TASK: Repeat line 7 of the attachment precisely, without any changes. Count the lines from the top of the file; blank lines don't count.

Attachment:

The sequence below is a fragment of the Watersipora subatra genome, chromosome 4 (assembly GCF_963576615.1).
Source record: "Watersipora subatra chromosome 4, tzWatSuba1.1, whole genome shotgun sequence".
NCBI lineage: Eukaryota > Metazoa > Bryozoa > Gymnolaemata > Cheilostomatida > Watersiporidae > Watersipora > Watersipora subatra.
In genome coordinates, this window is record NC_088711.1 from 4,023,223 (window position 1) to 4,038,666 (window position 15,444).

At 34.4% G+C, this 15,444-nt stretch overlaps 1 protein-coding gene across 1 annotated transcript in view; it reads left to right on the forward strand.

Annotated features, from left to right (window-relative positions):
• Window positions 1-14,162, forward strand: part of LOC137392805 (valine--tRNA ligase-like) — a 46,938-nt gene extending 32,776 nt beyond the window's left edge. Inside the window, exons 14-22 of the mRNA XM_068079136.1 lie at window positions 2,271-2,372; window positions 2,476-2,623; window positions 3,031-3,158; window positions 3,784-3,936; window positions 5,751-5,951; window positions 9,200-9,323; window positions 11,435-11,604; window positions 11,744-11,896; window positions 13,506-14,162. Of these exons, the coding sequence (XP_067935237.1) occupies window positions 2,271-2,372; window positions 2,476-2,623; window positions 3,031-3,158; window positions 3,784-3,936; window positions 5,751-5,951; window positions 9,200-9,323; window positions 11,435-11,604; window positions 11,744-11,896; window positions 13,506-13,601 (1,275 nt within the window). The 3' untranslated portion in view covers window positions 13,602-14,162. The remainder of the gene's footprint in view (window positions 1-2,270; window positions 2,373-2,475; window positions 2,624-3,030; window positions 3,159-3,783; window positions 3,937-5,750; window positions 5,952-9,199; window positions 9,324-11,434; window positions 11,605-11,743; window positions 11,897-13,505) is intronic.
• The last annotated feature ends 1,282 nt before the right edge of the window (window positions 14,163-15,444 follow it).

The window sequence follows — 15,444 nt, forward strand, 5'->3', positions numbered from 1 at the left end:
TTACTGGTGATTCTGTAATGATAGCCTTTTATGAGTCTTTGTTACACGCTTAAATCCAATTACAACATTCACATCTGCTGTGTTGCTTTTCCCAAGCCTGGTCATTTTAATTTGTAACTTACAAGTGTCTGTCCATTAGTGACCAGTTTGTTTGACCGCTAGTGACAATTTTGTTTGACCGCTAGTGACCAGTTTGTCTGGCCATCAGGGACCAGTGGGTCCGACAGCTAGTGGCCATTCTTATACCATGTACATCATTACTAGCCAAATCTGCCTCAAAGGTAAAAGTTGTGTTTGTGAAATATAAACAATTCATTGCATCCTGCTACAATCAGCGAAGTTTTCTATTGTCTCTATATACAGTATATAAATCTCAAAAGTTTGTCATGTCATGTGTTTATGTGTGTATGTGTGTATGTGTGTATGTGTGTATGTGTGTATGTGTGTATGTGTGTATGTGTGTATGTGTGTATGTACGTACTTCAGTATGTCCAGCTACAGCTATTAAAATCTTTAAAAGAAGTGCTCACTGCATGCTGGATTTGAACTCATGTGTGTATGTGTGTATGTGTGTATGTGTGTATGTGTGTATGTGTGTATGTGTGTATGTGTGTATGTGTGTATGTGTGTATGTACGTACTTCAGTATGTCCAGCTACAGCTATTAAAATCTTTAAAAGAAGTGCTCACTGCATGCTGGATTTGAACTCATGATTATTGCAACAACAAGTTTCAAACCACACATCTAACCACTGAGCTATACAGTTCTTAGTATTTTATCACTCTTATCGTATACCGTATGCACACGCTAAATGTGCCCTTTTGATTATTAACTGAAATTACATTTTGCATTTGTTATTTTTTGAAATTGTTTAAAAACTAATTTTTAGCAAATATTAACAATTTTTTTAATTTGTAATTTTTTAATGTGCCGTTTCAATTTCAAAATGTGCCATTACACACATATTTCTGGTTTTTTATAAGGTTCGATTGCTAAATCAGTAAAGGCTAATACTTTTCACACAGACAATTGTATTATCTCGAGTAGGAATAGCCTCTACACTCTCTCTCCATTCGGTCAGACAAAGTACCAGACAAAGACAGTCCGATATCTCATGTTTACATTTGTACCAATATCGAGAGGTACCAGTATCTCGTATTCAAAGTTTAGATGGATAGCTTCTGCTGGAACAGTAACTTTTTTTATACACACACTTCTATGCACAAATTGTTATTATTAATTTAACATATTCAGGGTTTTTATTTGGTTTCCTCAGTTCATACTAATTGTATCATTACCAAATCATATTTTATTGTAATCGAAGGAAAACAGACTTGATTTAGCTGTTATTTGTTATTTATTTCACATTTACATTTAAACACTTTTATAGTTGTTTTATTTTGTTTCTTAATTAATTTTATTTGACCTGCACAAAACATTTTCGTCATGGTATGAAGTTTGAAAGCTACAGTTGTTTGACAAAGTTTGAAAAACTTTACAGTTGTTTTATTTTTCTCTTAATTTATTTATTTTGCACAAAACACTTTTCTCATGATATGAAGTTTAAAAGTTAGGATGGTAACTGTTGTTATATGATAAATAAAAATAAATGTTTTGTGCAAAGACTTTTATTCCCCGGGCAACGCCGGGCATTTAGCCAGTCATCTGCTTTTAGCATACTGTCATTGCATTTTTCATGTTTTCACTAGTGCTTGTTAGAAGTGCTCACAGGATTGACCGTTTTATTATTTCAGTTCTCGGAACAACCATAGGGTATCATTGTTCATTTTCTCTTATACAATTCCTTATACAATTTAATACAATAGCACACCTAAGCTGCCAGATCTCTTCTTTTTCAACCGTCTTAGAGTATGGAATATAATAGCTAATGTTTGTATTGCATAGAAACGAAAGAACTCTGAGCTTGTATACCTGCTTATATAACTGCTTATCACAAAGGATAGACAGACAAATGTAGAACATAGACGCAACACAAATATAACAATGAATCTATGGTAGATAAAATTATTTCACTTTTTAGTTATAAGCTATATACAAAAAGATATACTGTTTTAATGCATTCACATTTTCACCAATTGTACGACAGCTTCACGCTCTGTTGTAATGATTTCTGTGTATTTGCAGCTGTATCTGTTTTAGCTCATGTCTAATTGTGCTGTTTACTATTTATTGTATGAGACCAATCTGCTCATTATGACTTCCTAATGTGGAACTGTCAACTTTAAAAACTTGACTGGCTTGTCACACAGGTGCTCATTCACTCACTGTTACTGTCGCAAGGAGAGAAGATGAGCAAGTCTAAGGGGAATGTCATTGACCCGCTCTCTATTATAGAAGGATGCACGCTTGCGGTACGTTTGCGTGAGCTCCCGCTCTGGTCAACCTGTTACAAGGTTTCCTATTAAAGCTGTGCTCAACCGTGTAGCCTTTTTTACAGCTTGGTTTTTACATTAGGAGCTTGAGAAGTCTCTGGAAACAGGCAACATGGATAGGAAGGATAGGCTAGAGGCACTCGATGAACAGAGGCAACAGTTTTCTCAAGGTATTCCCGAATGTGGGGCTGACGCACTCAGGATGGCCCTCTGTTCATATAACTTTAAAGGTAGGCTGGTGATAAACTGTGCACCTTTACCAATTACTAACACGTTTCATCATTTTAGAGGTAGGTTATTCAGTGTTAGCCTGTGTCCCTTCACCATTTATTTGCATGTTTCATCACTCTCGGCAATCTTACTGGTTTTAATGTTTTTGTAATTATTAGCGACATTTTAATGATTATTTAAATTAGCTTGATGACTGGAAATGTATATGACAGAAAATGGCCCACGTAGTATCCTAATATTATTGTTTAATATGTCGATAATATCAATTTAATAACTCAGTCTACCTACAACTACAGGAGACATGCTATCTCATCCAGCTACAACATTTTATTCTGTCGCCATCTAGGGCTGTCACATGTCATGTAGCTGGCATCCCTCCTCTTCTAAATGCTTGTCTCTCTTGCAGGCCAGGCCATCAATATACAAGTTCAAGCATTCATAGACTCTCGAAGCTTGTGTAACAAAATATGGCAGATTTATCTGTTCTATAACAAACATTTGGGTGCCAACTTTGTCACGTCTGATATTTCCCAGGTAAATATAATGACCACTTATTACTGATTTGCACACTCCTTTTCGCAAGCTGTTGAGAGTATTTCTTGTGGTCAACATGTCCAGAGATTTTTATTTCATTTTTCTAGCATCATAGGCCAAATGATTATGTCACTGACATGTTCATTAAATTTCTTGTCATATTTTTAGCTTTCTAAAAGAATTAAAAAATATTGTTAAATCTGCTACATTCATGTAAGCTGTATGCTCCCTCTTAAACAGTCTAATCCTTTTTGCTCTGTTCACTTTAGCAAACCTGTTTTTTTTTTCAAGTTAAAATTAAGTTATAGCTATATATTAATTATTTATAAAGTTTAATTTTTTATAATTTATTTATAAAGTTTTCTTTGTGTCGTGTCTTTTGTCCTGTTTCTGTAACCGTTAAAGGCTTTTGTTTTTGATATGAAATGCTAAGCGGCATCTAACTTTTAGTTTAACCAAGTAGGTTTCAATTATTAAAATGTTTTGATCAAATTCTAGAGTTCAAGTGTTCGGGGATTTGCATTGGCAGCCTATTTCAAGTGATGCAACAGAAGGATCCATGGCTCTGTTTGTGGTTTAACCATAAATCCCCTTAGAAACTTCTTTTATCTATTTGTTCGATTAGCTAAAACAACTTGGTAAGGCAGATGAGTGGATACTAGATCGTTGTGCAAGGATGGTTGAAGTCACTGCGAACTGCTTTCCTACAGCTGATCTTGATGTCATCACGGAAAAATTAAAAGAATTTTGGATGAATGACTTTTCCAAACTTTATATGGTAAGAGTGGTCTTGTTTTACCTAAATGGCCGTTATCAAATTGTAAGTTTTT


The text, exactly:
• Window positions 1-14,162, forward strand: part of LOC137392805 (valine--tRNA ligase-like) — a 46,938-nt gene extending 32,776 nt beyond the window's left edge. Inside the window, exons 14-22 of the mRNA XM_068079136.1 lie at window positions 2,271-2,372; window positions 2,476-2,623; window positions 3,031-3,158; window positions 3,784-3,936; window positions 5,751-5,951; window positions 9,200-9,323; window positions 11,435-11,604; window positions 11,744-11,896; window positions 13,506-14,162. Of these exons, the coding sequence (XP_067935237.1) occupies window positions 2,271-2,372; window positions 2,476-2,623; window positions 3,031-3,158; window positions 3,784-3,936; window positions 5,751-5,951; window positions 9,200-9,323; window positions 11,435-11,604; window positions 11,744-11,896; window positions 13,506-13,601 (1,275 nt within the window). The 3' untranslated portion in view covers window positions 13,602-14,162. The remainder of the gene's footprint in view (window positions 1-2,270; window positions 2,373-2,475; window positions 2,624-3,030; window positions 3,159-3,783; window positions 3,937-5,750; window positions 5,952-9,199; window positions 9,324-11,434; window positions 11,605-11,743; window positions 11,897-13,505) is intronic.